I’ve enjoyed all of Lincoln Childs and Douglas Preston’s books and I’ve come to expect certain things from them. There...more[Posted from NewBookAlerts.com:]
I’ve enjoyed all of Lincoln Childs and Douglas Preston’s books and I’ve come to expect certain things from them. There’s almost always a remote location…or if there’s not, there’s a way to make a common location seem remote (like shutting up an entire museum so that even the cops can’t get in!). There’s always a super intelligent antagonist, usually some sort of animal or artificial intelligence. There’s a couple of smart people who figure everthing out and survive…and a bunch of dumb people who don’t listen to the smart people and die in the most horrific — and vividly described — fashion.
(Note that even though this book is by Lincoln Child alone, there are a great many similarities to the books co-authored with Douglas Preston that it feels like they were both there writing.)
Terminal Freeze is no exception. It takes place at a remote army installation in the extreme northern part of Alaska where, of course, there is no way to get help from the outside. (And there’s also a blizzard at just the wrong time of course.) And there’s a bad creature who seems to enjoy killing all of the characters.
This book actually started out kind of slowly, which was a little surprising. It did a good job of giving me the feeling that I was stranded in a remote wilderness…unfortunately, the wilderness in this case was the first third of the book. Basically, there’s a bunch of scientists doing random, not terribly interesting experiments. They find a frozen creature (which they think is a smilodon) and a documentary crew comes to film the unveiling/melting of the creature. It seemed to take forever to get to the first bit of action (when the animal inevitably escapes his frozen prison and starts terrorizing the scientists and film crew, but once it started I quite enjoyed the action.
One particularly good note about this book was that I found myself anxiously awaiting the death of a character. As you read books like this you learn to figure out early which characters are going to die based on their personality and actions. In this book, there’s one character about whom I actually caught myself thinking, “I can’t wait until he dies!” That’s when a realized that the character development in this book is as good — or even better — then I’ve come to expect from Child.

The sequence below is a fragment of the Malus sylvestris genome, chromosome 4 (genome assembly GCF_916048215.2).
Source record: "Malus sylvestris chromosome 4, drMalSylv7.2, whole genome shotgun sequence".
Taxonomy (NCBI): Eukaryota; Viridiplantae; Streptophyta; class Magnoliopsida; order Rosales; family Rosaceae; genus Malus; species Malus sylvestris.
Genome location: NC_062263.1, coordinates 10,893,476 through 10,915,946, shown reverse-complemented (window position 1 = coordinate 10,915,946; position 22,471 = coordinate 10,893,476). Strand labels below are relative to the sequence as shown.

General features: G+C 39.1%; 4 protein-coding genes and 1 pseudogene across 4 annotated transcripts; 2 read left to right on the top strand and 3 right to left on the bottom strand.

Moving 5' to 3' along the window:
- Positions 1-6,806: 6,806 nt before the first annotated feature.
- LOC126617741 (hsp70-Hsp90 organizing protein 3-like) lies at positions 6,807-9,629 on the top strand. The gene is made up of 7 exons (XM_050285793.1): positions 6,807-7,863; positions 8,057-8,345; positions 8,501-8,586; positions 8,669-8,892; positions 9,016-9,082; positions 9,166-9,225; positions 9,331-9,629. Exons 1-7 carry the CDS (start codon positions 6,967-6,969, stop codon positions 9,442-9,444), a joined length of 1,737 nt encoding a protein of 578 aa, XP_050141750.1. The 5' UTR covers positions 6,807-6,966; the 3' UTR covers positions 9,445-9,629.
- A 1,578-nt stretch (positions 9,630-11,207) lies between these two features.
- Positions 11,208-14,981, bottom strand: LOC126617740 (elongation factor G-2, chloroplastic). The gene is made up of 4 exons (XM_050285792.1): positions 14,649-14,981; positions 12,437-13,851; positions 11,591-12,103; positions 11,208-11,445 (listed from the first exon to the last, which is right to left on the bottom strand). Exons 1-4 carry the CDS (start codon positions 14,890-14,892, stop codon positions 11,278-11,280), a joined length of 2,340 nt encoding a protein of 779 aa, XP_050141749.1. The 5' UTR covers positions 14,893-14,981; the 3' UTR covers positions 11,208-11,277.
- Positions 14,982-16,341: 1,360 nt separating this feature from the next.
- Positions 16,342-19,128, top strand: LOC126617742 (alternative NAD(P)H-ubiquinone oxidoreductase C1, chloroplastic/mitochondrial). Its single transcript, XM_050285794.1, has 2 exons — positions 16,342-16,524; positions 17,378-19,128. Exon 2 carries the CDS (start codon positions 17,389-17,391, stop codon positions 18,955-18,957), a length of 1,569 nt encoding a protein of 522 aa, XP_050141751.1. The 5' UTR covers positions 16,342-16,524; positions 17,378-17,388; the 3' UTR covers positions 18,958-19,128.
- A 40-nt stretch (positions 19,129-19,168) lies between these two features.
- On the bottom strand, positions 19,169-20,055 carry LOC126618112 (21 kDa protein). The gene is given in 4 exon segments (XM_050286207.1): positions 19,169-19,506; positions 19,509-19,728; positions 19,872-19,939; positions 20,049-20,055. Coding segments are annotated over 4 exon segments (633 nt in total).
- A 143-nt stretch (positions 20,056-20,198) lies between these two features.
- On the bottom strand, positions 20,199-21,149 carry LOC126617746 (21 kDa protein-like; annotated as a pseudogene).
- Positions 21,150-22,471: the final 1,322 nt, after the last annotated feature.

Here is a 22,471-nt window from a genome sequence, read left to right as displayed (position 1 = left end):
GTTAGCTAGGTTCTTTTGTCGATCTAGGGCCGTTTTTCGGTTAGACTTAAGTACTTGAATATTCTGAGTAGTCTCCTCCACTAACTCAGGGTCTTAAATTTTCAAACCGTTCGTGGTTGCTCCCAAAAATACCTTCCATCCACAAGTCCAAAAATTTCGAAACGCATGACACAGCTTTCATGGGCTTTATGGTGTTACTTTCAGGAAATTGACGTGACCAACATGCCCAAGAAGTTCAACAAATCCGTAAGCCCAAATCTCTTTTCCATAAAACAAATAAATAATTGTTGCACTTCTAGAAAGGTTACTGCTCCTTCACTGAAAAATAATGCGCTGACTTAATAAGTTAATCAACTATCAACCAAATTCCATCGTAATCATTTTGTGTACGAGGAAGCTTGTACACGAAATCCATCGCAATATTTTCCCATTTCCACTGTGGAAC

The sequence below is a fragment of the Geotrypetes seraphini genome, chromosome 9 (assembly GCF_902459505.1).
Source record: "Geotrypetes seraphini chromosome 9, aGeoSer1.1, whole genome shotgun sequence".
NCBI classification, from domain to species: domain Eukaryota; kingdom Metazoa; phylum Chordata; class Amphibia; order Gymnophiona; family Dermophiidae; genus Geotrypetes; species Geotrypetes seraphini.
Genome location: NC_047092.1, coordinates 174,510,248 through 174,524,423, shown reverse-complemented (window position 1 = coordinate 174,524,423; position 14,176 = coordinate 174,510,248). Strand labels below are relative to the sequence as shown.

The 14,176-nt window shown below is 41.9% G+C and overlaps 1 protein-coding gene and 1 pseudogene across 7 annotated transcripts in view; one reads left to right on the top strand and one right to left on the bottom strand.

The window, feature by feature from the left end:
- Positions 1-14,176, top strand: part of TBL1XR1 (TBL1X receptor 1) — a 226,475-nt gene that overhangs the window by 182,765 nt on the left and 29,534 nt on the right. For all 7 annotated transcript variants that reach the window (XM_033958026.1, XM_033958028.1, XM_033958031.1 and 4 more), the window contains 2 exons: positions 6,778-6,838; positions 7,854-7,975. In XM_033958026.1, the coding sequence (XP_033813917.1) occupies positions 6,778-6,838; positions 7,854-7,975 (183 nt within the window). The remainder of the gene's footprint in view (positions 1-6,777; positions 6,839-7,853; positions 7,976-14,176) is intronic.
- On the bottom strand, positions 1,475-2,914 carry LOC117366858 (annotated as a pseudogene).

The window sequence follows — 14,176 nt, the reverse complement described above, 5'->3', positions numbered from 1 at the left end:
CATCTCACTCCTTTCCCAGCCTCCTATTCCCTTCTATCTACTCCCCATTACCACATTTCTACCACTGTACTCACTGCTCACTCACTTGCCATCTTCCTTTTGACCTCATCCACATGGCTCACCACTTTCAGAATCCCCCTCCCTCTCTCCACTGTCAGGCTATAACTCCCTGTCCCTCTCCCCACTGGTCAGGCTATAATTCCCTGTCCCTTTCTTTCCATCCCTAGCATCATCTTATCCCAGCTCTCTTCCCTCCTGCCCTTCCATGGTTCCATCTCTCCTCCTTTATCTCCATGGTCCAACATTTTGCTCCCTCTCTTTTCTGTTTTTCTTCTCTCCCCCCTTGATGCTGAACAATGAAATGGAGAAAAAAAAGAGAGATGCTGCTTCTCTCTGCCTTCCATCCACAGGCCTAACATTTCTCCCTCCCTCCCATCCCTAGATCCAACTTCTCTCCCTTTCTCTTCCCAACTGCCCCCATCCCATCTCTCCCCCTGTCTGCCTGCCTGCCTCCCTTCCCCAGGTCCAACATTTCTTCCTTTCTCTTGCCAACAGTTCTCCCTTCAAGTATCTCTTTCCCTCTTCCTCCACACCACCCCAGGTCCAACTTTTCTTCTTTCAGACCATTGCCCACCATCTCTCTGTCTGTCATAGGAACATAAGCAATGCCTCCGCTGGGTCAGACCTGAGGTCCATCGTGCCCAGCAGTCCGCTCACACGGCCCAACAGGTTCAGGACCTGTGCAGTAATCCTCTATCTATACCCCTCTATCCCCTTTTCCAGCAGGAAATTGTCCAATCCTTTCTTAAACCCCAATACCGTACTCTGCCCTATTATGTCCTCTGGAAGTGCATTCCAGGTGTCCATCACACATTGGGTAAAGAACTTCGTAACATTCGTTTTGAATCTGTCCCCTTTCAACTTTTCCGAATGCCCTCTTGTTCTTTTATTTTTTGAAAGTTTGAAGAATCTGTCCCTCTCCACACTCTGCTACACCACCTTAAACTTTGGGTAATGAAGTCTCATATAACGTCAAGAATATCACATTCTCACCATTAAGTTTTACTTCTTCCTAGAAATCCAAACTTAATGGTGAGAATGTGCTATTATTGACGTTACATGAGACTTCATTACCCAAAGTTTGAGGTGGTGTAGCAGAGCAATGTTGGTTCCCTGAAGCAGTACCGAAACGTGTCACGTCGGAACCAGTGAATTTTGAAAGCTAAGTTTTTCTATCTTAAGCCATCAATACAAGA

The science in this book was interesting and involved different types of ice (I found more info here: http://www.uwgb.edu/dutchs/petrolgy/I...) and sympathetic resonance (more info: http://en.wikipedia.org/wiki/Sympathe...). Of course the beast itself is different than any currently existing animal so its description takes advantage of a bit of scientific creative license as well, but I must say that it’s pretty cool.
As usual, the back story ties up nicely at the end and while the story itself seems finished, the characters seem like they’re already on their way to the next adventure/novel.
Overall, Terminal Freeze is not my favorite Lincoln book, but it contais everything you’d expect and everything it needs to be an enjoyable read.
**spoiler alert** I picked this book off Audible.com on a lark. I had not heard of the author since this is his debut novel. I can’t even tell you wha...more**spoiler alert** I picked this book off Audible.com on a lark. I had not heard of the author since this is his debut novel. I can’t even tell you what made me click on the link…but I’m glad I did!